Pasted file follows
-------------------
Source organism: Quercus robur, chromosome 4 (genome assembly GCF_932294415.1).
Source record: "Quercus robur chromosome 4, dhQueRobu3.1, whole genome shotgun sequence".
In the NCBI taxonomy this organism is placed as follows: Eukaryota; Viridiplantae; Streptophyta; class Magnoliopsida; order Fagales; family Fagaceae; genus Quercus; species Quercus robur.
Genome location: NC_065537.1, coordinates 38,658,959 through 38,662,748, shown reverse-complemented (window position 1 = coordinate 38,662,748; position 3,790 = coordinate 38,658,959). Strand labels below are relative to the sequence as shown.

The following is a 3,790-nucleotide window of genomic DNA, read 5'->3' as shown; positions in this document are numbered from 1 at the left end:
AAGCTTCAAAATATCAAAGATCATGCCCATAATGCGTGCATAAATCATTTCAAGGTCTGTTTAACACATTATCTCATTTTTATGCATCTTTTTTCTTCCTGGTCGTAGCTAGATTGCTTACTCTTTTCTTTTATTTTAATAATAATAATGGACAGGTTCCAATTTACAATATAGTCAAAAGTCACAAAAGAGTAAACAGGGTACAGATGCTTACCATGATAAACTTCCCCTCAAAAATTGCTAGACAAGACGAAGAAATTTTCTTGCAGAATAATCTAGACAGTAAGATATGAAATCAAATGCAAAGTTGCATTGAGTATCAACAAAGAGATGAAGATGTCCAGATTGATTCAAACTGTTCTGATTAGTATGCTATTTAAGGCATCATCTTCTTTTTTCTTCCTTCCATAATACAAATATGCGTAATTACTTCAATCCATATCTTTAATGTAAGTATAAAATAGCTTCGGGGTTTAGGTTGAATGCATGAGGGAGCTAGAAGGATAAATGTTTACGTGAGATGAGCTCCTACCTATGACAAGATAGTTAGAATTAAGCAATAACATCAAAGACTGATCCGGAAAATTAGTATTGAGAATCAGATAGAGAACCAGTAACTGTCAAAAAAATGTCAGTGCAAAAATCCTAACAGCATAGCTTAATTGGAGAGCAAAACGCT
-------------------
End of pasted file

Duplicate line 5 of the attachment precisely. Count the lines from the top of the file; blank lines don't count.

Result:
The following is a 3,790-nucleotide window of genomic DNA, read 5'->3' as shown; positions in this document are numbered from 1 at the left end: